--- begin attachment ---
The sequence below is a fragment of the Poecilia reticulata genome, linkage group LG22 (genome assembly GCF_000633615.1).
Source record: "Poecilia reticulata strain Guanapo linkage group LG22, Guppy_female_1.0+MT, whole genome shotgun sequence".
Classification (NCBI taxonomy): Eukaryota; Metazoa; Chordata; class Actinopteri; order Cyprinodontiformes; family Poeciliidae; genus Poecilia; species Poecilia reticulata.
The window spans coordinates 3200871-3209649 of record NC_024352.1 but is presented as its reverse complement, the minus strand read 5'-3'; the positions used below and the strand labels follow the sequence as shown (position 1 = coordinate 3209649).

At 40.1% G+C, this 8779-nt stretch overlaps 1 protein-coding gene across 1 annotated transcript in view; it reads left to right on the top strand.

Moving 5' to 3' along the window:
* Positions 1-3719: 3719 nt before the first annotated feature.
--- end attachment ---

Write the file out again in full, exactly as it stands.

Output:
The sequence below is a fragment of the Poecilia reticulata genome, linkage group LG22 (genome assembly GCF_000633615.1).
Source record: "Poecilia reticulata strain Guanapo linkage group LG22, Guppy_female_1.0+MT, whole genome shotgun sequence".
Classification (NCBI taxonomy): Eukaryota; Metazoa; Chordata; class Actinopteri; order Cyprinodontiformes; family Poeciliidae; genus Poecilia; species Poecilia reticulata.
The window spans coordinates 3200871-3209649 of record NC_024352.1 but is presented as its reverse complement, the minus strand read 5'-3'; the positions used below and the strand labels follow the sequence as shown (position 1 = coordinate 3209649).

At 40.1% G+C, this 8779-nt stretch overlaps 1 protein-coding gene across 1 annotated transcript in view; it reads left to right on the top strand.

Moving 5' to 3' along the window:
* Positions 1-3719: 3719 nt before the first annotated feature.